Blog posted by Ste Pickford on Sun, 04 Nov 2007
Subject: Magnetic Billiards: Seriously Casual
John and I had the first go on the two player mode of our new game on Friday afternoon. John beat me 3-0. I should have won the first game, but gut flustered just as I was about to win and messed up. I played against his eldest daughter next and beat her comprehensively, haha!
The game has been playable for a month or so, but only in single player modes while we mess about with different rules and game balance etc. We've been using a wired 360 controller on the PC to play the game with, which works brilliantly, but we've also got support for mouse control as well. It was only when John started work on the two player mode earlier in the week that we both realised that we would need two controllers! It's easy to forget this kind of thing when you work at home, and not in a studio with piles of spare equipment lying around. We both had a wireless 360 controller lying around (for our 360s), but that's no good on PC without an adaptor.
Just to give us something to test he got it working earlier in the week with the mouse controlling player 1, and the 360 controller controlling player 2. That worked but was totally unfair - the player with the mouse has a massive advantage over the player with the controller (in our game anyway), due to the speed and accuracy with which you can move the cursor around the screen. It was a bit like the old TV games where we always though the right paddle had the advantage, hehe. We both got around this by playing against our daughters; we put them on the mouse and used the controller ourselves, and compensated for the controller's natural disadvantage with our elite gaming skills.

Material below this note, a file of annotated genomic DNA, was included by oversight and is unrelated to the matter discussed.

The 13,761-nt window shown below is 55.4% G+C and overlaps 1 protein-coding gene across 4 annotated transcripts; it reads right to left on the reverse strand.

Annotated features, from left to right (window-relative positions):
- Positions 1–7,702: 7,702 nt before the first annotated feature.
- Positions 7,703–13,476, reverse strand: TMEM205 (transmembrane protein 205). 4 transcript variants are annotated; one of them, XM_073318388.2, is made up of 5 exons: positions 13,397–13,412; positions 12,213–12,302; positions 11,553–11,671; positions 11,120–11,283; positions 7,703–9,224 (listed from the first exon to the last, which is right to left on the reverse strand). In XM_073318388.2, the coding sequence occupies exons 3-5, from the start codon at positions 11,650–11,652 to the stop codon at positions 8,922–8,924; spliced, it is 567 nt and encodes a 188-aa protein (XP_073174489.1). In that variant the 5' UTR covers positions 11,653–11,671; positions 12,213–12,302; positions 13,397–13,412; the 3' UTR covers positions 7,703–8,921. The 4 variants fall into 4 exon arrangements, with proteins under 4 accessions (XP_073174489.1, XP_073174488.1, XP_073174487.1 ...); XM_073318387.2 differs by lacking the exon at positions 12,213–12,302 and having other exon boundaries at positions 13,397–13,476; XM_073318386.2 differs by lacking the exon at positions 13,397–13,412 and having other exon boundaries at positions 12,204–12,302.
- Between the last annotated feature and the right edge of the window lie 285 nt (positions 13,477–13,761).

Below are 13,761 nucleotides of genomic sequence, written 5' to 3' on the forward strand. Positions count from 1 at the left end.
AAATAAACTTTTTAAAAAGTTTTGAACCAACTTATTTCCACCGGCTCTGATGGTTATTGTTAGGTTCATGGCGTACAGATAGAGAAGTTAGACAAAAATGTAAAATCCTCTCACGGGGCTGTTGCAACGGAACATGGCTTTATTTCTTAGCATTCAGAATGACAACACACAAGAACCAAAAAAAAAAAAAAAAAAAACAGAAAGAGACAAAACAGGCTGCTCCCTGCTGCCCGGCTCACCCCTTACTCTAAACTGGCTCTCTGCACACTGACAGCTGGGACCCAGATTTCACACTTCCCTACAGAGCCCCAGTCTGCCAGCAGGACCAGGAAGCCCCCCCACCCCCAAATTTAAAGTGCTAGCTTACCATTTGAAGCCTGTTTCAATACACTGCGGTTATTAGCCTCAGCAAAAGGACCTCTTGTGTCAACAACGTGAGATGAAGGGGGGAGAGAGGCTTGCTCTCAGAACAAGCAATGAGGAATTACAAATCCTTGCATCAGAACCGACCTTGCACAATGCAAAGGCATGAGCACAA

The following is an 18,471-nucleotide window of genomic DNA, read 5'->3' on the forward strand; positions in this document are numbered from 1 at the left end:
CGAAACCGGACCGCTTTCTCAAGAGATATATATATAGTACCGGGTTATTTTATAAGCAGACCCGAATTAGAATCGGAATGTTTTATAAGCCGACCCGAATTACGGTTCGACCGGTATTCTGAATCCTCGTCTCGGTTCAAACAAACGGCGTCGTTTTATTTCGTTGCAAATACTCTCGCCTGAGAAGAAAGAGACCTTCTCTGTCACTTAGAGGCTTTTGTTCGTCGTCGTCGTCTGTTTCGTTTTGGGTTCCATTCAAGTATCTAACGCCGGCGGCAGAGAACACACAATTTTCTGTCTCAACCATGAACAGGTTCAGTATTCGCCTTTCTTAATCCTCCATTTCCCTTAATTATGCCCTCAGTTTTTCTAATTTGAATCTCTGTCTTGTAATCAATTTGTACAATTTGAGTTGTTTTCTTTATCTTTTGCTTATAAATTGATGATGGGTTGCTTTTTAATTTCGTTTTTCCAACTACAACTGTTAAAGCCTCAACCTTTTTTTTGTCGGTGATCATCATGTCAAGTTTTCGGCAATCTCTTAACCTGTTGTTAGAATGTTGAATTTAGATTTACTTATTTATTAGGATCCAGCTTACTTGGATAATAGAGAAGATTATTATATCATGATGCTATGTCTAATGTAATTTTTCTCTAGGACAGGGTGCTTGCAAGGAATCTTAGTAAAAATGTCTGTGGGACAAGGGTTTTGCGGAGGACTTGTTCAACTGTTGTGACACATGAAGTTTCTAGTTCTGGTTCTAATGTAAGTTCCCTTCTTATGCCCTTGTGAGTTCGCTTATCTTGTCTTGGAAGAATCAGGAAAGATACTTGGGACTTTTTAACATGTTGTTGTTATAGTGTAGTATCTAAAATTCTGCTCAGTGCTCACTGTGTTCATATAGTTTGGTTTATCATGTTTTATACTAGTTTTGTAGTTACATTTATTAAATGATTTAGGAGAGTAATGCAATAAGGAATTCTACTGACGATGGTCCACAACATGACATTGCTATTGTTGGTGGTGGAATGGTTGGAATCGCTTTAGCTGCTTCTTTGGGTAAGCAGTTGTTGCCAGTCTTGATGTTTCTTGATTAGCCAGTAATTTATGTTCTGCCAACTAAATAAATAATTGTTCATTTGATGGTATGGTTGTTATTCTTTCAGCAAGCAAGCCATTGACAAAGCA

We had a couple of goes of the half-formed two player mode this way, and something I took very careful note of was my daughter's very first responses to the game. Those things she didn't 'get' straight away, or which needed some explanation from me. Some of the visual feedback just isn't programmed yet, but mostly if she didn't get something straight away that told us that we might need to re-think that feature of the game. From just the first two or three plays on mouse v controller, I think we came up with three or four big changes to the way the two player game worked, all of which were massive improvements.
It's really good fun working in this way, without a detailed spec written at the beginning of the project (we started with just an outline of the style and scope of the game, and the game modes we plan to implement). We are able to design the actual details of the game - the different mechanics employed, how they will work, how they are balanced etc., as we go along, implementing, changing, keeping or throwing away. Not only is this method a lot of fun for the game designer, I think it produces the best results. Certainly, some of the best ideas are those we have after we've implemented and play-tested our initial ideas. It's only then, once you've played your game for a while, can you see what's wrong, and which bits you need to reconsider. I've worked on so many games in the past where the ideas we had at the beginning, which we had to write down and attach to the contract, became a straight jacket for the entire project, and revising or changing them involved so much contract re-negotiation that it felt more trouble than it was worth to pipe up with any new game-improving ideas you had mid-project.
Anyway, on the way to John's on Friday afternoon I picked up an extra 360 wired controller. I wanted a black, Elite controller, but they also had some nice looking blue and pink ones in the shops. Brilliant! I can get different coloured ones so I'll know which are for development and which are for my 360, and which are player 1 and 2 etc. Nope - the fancy coloured ones are wireless only, so I had to get another white one. John got controller #2 working in the game in a few minutes (after some initial puzzlement with port numbers) and we finally had the first proper two player game together.
It was really good!
As I say, I should have won. I think the deadzone was broken on my controller, or something, but John beat me 3-0.
Tags: game design, prototype, multiplayer, iteration
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